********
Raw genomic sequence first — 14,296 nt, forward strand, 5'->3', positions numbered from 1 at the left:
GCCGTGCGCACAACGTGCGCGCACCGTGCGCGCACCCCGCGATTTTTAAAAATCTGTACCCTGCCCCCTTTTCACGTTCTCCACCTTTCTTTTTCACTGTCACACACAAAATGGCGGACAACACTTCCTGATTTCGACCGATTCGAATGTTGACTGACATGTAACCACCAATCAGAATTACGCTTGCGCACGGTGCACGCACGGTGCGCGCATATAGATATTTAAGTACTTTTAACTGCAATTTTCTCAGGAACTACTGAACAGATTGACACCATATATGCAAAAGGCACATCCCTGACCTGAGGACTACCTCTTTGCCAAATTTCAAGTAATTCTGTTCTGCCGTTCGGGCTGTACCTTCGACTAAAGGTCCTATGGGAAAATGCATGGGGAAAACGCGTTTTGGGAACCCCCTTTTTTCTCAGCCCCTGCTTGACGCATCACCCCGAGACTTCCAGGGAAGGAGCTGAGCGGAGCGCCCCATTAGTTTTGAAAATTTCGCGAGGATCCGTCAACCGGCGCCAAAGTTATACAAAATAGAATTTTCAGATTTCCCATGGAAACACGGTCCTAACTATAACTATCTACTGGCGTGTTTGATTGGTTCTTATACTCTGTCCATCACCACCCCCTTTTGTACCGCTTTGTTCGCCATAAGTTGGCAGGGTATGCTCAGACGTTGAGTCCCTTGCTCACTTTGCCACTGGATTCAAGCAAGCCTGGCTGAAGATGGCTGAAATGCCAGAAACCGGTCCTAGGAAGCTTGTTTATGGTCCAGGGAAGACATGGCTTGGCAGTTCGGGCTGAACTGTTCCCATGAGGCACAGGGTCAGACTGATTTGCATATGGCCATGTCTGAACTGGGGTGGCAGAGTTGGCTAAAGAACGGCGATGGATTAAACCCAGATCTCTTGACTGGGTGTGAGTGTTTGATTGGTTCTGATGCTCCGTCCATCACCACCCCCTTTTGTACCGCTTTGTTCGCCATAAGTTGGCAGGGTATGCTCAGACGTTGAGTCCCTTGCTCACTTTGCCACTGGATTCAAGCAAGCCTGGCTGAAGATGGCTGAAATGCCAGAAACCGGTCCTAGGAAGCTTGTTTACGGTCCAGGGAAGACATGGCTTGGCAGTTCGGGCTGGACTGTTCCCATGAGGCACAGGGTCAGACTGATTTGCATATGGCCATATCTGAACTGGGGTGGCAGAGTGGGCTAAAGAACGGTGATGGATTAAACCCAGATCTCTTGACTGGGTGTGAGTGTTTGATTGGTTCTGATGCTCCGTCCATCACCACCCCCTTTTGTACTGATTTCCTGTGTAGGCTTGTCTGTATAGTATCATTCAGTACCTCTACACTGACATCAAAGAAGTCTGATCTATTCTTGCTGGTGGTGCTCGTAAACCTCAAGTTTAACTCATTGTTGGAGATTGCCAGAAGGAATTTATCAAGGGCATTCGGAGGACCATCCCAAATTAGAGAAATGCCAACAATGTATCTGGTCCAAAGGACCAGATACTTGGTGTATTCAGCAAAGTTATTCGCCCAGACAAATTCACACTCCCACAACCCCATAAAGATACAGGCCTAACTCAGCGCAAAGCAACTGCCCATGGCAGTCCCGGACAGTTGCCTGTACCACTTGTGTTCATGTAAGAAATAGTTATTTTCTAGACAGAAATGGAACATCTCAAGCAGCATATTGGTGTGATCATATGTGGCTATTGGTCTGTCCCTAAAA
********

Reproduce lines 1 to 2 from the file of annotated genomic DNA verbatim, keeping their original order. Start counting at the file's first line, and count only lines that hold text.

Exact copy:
Raw genomic sequence first — 14,296 nt, forward strand, 5'->3', positions numbered from 1 at the left:
GCCGTGCGCACAACGTGCGCGCACCGTGCGCGCACCCCGCGATTTTTAAAAATCTGTACCCTGCCCCCTTTTCACGTTCTCCACCTTTCTTTTTCACTGTCACACACAAAATGGCGGACAACACTTCCTGATTTCGACCGATTCGAATGTTGACTGACATGTAACCACCAATCAGAATTACGCTTGCGCACGGTGCACGCACGGTGCGCGCATATAGATATTTAAGTACTTTTAACTGCAATTTTCTCAGGAACTACTGAACAGATTGACACCATATATGCAAAAGGCACATCCCTGACCTGAGGACTACCTCTTTGCCAAATTTCAAGTAATTCTGTTCTGCCGTTCGGGCTGTACCTTCGACTAAAGGTCCTATGGGAAAATGCATGGGGAAAACGCGTTTTGGGAACCCCCTTTTTTCTCAGCCCCTGCTTGACGCATCACCCCGAGACTTCCAGGGAAGGAGCTGAGCGGAGCGCCCCATTAGTTTTGAAAATTTCGCGAGGATCCGTCAACCGGCGCCAAAGTTATACAAAATAGAATTTTCAGATTTCCCATGGAAACACGGTCCTAACTATAACTATCTACTGGCGTGTTTGATTGGTTCTTATACTCTGTCCATCACCACCCCCTTTTGTACCGCTTTGTTCGCCATAAGTTGGCAGGGTATGCTCAGACGTTGAGTCCCTTGCTCACTTTGCCACTGGATTCAAGCAAGCCTGGCTGAAGATGGCTGAAATGCCAGAAACCGGTCCTAGGAAGCTTGTTTATGGTCCAGGGAAGACATGGCTTGGCAGTTCGGGCTGAACTGTTCCCATGAGGCACAGGGTCAGACTGATTTGCATATGGCCATGTCTGAACTGGGGTGGCAGAGTTGGCTAAAGAACGGCGATGGATTAAACCCAGATCTCTTGACTGGGTGTGAGTGTTTGATTGGTTCTGATGCTCCGTCCATCACCACCCCCTTTTGTACCGCTTTGTTCGCCATAAGTTGGCAGGGTATGCTCAGACGTTGAGTCCCTTGCTCACTTTGCCACTGGATTCAAGCAAGCCTGGCTGAAGATGGCTGAAATGCCAGAAACCGGTCCTAGGAAGCTTGTTTACGGTCCAGGGAAGACATGGCTTGGCAGTTCGGGCTGGACTGTTCCCATGAGGCACAGGGTCAGACTGATTTGCATATGGCCATATCTGAACTGGGGTGGCAGAGTGGGCTAAAGAACGGTGATGGATTAAACCCAGATCTCTTGACTGGGTGTGAGTGTTTGATTGGTTCTGATGCTCCGTCCATCACCACCCCCTTTTGTACTGATTTCCTGTGTAGGCTTGTCTGTATAGTATCATTCAGTACCTCTACACTGACATCAAAGAAGTCTGATCTATTCTTGCTGGTGGTGCTCGTAAACCTCAAGTTTAACTCATTGTTGGAGATTGCCAGAAGGAATTTATCAAGGGCATTCGGAGGACCATCCCAAATTAGAGAAATGCCAACAATGTATCTGGTCCAAAGGACCAGATACTTGGTGTATTCAGCAAAGTTATTCGCCCAGACAAATTCACACTCCCACAACCCCATAAAGATACAGGCCTAACTCAGCGCAAAGCAACTGCCCATGGCAGTCCCGGACAGTTGCCTGTACCACTTGTGTTCATGTAAGAAATAGTTATTTTCTAGACAGAAATGGAACATCTCAAGCAGCATATTGGTGTGATCATATGTGGCTATTGGTCTGTCCCTAAAA